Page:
Matthew Forsyth, 1876-79
Category B Listed
The former factory is Italian Renaissance inspired and features the most intricate and ornate use of brick to be found in the city. Used by a group of artists, writers & architects, find out about the ongoing restoration and plans.
Built 1876-79, and designed by architect Matthew Forsyth (1850-80). By 1890 the former factory was producing up to 14,000 pipes per day. White and other smaller manufacturers in Glasgow supplied clay pipes to the world according to John Hume they are commonly excavated in North American pioneer settlements and can be used for dating them. The buiding comprises a complex sequence of three ornate red and white brick buildings, which were originally linked by an equally ornate two storey building filling the site between the three buildings (which was the main entrance and housed the kilns). The Italian renaissance inspired design details are some of the most intricate and ornate use of brick to be found within the city. Openings are mostly round-headed and recessed in shallow panels with inset pilasters, pilasters also divide bays. The building consists of 4 storeys with a tall attic, each block symmetrical and with a 2-storey oriel corbelled above ground floor.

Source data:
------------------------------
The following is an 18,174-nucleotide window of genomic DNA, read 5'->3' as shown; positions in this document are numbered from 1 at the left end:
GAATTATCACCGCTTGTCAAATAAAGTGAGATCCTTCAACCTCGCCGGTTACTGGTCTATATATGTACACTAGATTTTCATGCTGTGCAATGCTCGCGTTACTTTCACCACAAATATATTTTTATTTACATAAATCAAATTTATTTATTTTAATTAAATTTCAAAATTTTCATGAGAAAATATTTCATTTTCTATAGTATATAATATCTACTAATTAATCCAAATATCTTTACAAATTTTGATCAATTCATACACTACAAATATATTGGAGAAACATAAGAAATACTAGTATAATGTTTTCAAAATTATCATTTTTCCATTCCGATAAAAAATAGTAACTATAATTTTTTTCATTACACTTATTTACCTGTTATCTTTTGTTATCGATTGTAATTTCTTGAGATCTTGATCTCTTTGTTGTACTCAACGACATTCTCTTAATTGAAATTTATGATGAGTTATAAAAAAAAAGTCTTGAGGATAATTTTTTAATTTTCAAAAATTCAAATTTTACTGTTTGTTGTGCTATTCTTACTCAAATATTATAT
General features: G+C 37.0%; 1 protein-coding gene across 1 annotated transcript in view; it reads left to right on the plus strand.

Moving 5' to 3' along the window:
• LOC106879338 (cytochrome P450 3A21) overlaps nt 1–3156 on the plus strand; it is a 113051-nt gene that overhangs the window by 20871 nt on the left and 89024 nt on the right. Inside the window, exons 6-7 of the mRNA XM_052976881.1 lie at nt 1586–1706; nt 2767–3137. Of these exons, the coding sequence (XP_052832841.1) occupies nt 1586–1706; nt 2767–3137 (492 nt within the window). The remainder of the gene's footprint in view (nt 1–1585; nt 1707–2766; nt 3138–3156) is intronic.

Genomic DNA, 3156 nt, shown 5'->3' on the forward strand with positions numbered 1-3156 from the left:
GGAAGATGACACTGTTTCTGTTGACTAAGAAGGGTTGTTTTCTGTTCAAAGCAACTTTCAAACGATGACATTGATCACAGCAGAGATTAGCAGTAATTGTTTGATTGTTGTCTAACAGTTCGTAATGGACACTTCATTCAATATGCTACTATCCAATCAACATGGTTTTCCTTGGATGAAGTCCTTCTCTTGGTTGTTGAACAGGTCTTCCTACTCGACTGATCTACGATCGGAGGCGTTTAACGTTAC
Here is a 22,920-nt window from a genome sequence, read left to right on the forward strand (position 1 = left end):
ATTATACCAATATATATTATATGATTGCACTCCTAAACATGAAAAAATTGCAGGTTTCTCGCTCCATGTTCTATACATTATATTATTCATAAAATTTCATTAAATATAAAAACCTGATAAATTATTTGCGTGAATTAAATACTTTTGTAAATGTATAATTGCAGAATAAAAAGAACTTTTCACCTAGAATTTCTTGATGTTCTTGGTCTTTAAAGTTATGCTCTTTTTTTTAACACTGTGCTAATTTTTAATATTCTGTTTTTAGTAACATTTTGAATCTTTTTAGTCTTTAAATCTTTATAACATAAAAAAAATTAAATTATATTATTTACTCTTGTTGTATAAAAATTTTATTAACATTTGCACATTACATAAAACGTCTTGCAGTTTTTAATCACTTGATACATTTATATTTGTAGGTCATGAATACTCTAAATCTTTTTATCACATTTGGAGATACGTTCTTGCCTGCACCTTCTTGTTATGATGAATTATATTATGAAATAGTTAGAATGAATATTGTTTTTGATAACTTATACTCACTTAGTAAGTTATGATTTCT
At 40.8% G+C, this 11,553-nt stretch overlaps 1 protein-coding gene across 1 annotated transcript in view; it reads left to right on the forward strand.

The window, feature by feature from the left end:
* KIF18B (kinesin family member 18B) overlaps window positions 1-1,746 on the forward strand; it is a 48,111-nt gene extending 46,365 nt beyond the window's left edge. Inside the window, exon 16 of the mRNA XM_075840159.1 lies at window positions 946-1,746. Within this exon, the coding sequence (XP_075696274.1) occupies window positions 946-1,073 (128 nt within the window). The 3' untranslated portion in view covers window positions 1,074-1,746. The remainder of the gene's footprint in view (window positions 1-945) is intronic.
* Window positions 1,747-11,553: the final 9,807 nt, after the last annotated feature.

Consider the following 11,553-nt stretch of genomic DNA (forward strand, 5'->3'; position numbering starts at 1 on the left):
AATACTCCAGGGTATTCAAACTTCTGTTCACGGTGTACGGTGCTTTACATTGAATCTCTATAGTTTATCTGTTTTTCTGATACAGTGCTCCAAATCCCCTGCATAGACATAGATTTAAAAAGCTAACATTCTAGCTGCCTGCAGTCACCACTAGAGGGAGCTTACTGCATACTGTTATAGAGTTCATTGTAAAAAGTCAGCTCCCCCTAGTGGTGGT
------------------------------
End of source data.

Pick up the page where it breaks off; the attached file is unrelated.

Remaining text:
The centre gable design is of Low Countries derivation, and the glazing is mostly original. Flank elevations are also similarly ornamented, particularly the South flank to Moncur street. Inside the timber floors are on cast-iron columns. Matthew Forsyth was born in 1850, the son of James Forsyth, farmer and his wife Elizabeth Downs. He commenced practice at the early age of twenty-three in Airdrie, but soon opened an office at 191 West George Street, Glasgow. In 1879 he was a member of the Council of Management of the Glasgow Institute of Architects. His completed only a few buildings before his promising architectural career was cut short when he tragically died, in February 1880, at the age of 29.
Discover Glasgows Industrial Heritage: A unique opportunity to experience an exceptional example of Glasgows industrial heritage and to understand its contemporary re-use.
Number in Brochure: 44
Sat & Sun 11am 5pm
Tours: Sat & Sun 12noon, 2pm & 4pm; 20 mins
Meeting Point: Ground Floor
Restrictions on Access: Due to ongoing refurbishments certain areas of the building may not be accessible.
Limited Disabled Access
Only the ground-floor is accessible to wheelchair users.
Nearest Train or Subway Station(s): Argyle Street, Highstreet, Bellgrove
Parking: On Street Parking Available Charges Apply